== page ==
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BSAD 8700 - Business Analytics

Instructor: Dustin White, PhD

Email: drwhite@unomaha.edu

Course Description

This course is designed to help you learn about the most important topics and methods that make up modern data analytics. We will discuss how to use data tools to improve your understanding of business decisions, and how to communicate clearly with data analysts about the goals of your team, and conveying results from data analysis projects to managers. This course is intended to help you build a bridge between technical teams and management, providing value through an ability to communicate business needs to technical teams and technical results to managers who may not be familiar with analytics methods.

We will cover eight topics during this course. Lectures/videos will be relatively short. The rest of the time that you spend in this course will be a series of REQUIRED labs in which you will use data analytics to implement incremental class projects. The goal of this course is to improve your ability to take advantage of data analytics in your career. If there are things that we are not covering that you feel are critical, please bring them up to me so that I can help you with the topics you care most about!

Textbooks

The assignments for this class will be made up of reading assignments from two books:

  1. Predictive Analytics, by Eric Siegel (ISBN:978-1119145677)

  2. Data Science for Business by Foster Provost and Tom Fawcett (ISBN:978-1449361327).

For each topic, you will write a one to two page summary applying the readings to your job (or to your life or hobbies if you are a full-time student), and how they could be implemented by you or your team at work.

Course Structure

Topics 1-4 will cover the material needed for the first project in the course (which will be due after we begin topic 5), and topics 5-8 will correspond to the second semester project.

Topic 1

Introduction to Data Analytics – This week we will discuss what data analytics is and what it is not. Data analytics is kind of a hot thing right now, and we want to make sure that we understand some limitations of using data. Topics will include: defining data analytics, flaws in data, omitted variables, and asking the right questions. In lab, we will get acquainted with data by using Tableau software to visualize and get to know some interesting data.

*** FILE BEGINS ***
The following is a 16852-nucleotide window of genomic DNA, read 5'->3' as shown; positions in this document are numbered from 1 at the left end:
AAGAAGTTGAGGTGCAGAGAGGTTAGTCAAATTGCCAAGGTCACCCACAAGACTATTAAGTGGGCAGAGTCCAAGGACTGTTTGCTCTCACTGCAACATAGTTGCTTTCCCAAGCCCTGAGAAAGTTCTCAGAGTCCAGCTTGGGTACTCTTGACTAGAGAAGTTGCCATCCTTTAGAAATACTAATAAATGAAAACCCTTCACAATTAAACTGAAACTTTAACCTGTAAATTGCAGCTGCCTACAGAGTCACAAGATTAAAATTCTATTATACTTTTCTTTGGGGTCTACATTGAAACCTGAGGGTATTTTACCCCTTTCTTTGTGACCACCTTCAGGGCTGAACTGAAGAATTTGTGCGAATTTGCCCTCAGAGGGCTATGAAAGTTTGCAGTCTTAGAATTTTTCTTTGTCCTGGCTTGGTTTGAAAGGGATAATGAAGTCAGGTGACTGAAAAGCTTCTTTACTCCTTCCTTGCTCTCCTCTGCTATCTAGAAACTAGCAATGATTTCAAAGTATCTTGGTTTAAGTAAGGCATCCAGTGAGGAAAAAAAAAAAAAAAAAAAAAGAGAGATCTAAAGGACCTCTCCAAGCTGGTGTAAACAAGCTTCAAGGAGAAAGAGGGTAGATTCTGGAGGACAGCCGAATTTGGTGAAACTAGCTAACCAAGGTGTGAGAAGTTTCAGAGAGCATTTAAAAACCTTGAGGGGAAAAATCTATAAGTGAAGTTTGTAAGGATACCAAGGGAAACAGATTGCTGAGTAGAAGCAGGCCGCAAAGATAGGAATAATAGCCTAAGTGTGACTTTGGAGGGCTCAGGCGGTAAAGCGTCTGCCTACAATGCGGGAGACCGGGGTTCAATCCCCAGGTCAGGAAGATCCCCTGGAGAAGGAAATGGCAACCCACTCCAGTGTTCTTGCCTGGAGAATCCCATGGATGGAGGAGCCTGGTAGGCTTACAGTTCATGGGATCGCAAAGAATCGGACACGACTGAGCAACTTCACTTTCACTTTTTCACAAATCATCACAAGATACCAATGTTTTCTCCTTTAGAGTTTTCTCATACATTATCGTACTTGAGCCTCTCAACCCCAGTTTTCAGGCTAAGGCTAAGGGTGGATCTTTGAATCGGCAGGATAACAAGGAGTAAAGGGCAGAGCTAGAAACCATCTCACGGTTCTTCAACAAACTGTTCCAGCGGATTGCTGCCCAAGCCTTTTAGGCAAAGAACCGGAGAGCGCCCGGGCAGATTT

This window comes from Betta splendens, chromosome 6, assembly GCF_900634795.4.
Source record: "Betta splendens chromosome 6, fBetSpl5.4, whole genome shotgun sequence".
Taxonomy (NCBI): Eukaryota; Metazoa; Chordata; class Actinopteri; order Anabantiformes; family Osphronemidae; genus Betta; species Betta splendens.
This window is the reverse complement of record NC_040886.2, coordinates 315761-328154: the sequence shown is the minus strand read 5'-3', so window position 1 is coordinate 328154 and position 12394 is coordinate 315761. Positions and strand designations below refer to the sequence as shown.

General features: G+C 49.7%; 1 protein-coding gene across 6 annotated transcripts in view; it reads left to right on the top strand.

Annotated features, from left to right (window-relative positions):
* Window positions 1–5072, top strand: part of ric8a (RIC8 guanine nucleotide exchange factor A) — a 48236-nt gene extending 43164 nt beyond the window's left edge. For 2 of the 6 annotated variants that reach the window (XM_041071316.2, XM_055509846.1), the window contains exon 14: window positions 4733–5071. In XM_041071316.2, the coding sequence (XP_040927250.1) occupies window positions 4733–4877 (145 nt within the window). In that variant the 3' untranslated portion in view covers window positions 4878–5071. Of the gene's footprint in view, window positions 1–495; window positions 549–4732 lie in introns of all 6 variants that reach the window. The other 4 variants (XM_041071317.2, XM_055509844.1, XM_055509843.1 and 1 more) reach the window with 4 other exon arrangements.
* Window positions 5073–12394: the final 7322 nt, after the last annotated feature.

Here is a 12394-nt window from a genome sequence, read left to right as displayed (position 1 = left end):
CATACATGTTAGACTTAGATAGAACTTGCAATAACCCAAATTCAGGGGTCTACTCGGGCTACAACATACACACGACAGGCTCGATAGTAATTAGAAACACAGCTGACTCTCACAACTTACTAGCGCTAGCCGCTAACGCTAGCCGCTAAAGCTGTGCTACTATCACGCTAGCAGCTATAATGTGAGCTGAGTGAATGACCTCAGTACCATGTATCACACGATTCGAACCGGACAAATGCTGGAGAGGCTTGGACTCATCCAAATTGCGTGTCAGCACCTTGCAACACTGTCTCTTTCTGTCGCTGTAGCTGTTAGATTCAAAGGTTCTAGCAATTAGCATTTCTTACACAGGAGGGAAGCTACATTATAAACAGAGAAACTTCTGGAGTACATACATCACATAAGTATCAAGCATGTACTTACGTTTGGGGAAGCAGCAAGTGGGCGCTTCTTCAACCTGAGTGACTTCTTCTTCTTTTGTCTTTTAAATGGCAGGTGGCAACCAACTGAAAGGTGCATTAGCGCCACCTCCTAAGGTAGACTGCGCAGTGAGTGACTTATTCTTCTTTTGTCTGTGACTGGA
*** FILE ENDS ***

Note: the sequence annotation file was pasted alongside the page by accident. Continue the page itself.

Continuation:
Read PA: Intro and DSB: Ch. 1

Topic 2

SQL and Databases – This week we take a critical step in making use of very large datasets: we need to learn how to access small segments of them quickly, and to construct basic explanations of that data, so that we can understand what the data might be used for. I will walk you through what SQL is, and how to use it to query a database. In lab, we will use our time to find an interesting subset of a database for our first project, and construct summary statistics for that data.

Read PA: Ch. 1 and DSB: Ch. 2

Topic 3

Data Visualization – Now that we have done some basic work in both creating smaller, more tractable data, and in basic data visualization, we are ready to talk about the importance of visualizing data, and using that to inform our analysis. We will talk about good and bad visualizations, and how to tell the story of your data using visuals. In lab, we will prepare high-quality visualizations that we could use to present and explain important aspects of the data that we explored in Week 2.

Read PA: Ch. 2 and DSB: Ch. 3

Topic 4

Introduction to Regressions – After spending the past few weeks exploring our data, and getting our heads around the questions that we might want to ask of our data, we will talk about classical methods of data analysis. We will spend some time talking about what correlations and regressions are, and about when they are the best tools for the job. In lab, we will take our data, and explore the effects of variables that we choose on some outcome that we care about. We will be able to combine this information with our visualizations and summary statistics from previous weeks into a nice briefing for our “boss” about what we learned from our data, and why he/she should believe our discovery.

Read PA: Ch. 3 and DSB: Ch. 4

Topic 5

Classification and Supervised Learning – For the second half of the course, we will focus primarily on classification techniques. This week, we will discuss what classification is, and why it is so popular in data analytics. We will also define supervised and unsupervised learning, and look at an example of each. Lab this week will be focused on trying to visually classify individuals using plotting and other visualizations of our data.

Read PA: Ch. 4 and DSB: Ch. 5

Topic 6

Decision Trees – Decision trees are one of the simplest and most powerful analytic tools in use today. We will talk about what a decision tree is, what makes it different from a histogram classifier, how it is “grown”, and how it is “pruned” in order to come to the best tree for making out-of-sample classifications of observed data. Lab will consist of preparing data for use in decision tree algorithms, as well as training a decision tree in order evaluate its accuracy in out-of-sample predictions.